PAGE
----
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Matthew Flaherty, MD, is studying the relationship between blood-thinning drugs, such as warfarin, and the rate of intracerebral hemorrhage.

Matthew Flaherty, MD, is studying the relationship between blood-thinning drugs, such as warfarin, and the rate of intracerebral hemorrhage.

Matthew Flaherty, MD, is studying the effects of the blood-thinning drug warfarin on stroke patients.

Stroke researcher Dawn Kleindorfer, MD

Joseph Broderick, MD
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Publish Date: 01/08/07
Media Contact: AHC Public Relations, (513) 558-4553
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Drug Linked to Increased Cases of Brain Hemorrhage

CINCINNATI—The rate of intracerebral (brain) hemorrhages associated with blood-thinning drugs quintupled during the 1990s, and in people over 80 the rate increased more than 10-fold, according to a University of Cincinnati (UC) study published in the Jan. 9, 2007, issue of the journal Neurology.

The increase in hemorrhage, says UC assistant professor and study author Matthew Flaherty, MD, is due to greater use of the drug warfarin, which is commonly prescribed to prevent blood clotting but carries the side-effect of bleeding.

The use of warfarin increased in the 1990s after studies showed it reduced the risk of stroke caused by blood clots for people with atrial fibrillation, a condition that causes irregular heart rhythm and becomes more common as people age. Blood clots can lead to ischemic stroke, the most common type of stroke. An intracerebral hemorrhage is a stroke caused by bleeding in the brain.

For the study, researchers identified all patients in the greater Cincinnati area hospitalized with a first-time intracerebral hemorrhage during three time periods: 1988, 1993 to 94, and 1999. In 1988, the annual rate of intracerebral hemorrhages associated with use of blood-thinning drugs was 0.8 cases per 100,000 people. In 1999, the rate was 4.4 cases per 100,000 people. For people age 80 and older, the rate increased from 2.5 in 1988 to 45.9 in 1999.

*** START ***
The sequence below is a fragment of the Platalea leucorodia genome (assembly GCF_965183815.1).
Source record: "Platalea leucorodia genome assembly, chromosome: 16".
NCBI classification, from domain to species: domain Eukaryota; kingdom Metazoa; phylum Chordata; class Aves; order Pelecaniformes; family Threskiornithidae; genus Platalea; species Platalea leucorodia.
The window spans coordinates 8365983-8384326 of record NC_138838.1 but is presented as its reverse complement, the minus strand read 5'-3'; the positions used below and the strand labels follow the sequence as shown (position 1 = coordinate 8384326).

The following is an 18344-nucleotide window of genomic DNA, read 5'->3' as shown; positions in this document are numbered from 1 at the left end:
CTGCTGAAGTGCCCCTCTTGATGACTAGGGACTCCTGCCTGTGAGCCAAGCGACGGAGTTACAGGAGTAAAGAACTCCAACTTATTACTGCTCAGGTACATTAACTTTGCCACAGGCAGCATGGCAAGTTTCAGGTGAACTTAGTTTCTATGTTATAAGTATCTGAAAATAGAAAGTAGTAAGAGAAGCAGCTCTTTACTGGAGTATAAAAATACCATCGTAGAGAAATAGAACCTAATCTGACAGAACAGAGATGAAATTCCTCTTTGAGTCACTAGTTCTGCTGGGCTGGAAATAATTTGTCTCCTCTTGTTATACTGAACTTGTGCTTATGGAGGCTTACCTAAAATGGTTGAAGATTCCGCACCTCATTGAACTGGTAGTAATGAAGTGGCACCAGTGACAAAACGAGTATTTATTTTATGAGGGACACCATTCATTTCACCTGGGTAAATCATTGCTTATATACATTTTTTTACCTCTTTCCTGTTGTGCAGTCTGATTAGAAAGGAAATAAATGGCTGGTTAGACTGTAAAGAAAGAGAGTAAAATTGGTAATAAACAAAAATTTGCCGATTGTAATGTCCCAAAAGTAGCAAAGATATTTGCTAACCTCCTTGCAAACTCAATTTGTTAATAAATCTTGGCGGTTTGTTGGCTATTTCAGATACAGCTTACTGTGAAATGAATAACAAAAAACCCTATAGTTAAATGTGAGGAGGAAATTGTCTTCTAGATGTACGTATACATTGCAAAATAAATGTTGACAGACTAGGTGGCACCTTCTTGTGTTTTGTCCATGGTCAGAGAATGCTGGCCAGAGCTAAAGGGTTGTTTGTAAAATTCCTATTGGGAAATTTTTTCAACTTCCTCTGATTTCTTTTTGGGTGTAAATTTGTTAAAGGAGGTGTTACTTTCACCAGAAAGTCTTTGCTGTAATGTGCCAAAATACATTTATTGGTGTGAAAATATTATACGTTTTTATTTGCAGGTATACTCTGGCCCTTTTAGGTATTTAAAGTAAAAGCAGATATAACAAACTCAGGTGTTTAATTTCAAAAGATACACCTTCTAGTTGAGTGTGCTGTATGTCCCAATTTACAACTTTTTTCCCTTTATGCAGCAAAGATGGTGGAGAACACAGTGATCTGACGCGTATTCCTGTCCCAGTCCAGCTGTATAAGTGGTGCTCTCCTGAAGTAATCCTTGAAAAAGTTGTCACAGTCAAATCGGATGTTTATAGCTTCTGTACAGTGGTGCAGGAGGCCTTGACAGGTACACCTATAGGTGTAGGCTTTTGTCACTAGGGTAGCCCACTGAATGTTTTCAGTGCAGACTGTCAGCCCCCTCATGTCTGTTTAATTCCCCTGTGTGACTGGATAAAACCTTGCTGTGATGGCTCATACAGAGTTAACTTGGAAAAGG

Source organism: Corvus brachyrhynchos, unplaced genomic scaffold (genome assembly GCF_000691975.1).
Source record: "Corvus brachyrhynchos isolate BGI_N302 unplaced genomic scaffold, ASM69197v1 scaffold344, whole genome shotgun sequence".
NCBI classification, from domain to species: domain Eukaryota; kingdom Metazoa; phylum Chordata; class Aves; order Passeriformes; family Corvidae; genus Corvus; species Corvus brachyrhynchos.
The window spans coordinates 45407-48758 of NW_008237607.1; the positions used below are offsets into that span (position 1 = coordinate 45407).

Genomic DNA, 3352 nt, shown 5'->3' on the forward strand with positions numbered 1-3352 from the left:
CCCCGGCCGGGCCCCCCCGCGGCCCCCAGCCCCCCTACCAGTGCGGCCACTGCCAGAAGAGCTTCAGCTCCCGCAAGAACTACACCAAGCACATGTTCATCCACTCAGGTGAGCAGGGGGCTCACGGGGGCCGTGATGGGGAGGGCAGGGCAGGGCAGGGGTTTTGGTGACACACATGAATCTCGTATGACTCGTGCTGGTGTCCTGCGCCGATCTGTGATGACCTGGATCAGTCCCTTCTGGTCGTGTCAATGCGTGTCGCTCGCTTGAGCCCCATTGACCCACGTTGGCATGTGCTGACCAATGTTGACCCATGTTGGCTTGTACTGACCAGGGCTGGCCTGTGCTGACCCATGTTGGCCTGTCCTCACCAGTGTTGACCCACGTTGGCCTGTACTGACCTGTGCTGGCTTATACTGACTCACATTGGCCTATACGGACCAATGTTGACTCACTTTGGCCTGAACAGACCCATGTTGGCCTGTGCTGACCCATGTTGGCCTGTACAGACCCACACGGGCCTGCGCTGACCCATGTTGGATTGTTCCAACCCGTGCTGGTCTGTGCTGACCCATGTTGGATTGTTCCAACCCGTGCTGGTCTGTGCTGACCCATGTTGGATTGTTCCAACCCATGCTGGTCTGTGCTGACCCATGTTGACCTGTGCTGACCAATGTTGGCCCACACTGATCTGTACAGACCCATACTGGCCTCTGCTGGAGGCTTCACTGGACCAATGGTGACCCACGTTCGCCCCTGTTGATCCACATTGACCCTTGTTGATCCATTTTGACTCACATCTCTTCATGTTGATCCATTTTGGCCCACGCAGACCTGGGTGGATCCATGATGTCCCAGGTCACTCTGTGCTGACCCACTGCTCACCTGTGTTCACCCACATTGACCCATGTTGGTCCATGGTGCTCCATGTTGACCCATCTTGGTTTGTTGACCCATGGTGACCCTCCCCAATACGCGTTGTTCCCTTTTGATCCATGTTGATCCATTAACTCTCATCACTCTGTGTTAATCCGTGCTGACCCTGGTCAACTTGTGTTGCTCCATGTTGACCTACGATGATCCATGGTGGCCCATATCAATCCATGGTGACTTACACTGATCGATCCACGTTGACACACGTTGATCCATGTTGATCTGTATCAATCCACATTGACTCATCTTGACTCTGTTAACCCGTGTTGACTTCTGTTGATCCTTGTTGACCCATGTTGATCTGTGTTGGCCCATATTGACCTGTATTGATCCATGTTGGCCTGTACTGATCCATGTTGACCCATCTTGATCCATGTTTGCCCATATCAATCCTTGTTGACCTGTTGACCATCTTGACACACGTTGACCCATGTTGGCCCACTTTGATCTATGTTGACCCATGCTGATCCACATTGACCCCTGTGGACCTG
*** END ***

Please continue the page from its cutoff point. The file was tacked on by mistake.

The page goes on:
Because warfarin is currently the best way to prevent blood clots in patients with atrial fibrillation, Flaherty cautions that its use should not necessarily be discontinued.

“Warfarin is highly effective in preventing ischemic stroke among people with atrial fibrillation,” said Flaherty. “For many people, the benefits of preventing ischemic stroke continue to outweigh the risk of a hemorrhagic stroke.

“Our findings should not discourage the use of warfarin when it’s appropriate. Doctors can use these findings to make sure they are weighing the risks and benefits of warfarin use for their patients. For researchers, these results may stimulate efforts to develop safer alternatives to warfarin and better treatments for people with brain hemorrhages.”

Stroke is the third leading cause of death in the United States. The Centers for Disease Control and Prevention (CDC) estimates that in the United States, about 700,000 strokes occur each year—500,000 being first or new strokes.

The study was supported in part by the National Institute of Neurological Disorders and Stroke.

Coauthors include Kathleen Alwell, Joseph Broderick, MD, Mary Haverbusch, Brett Kissela, MD, Dawn Kleindorfer, MD, Charles Moomaw, PhD, Padmini Sekar, and Daniel Woo, MD, all of the University of Cincinnati.

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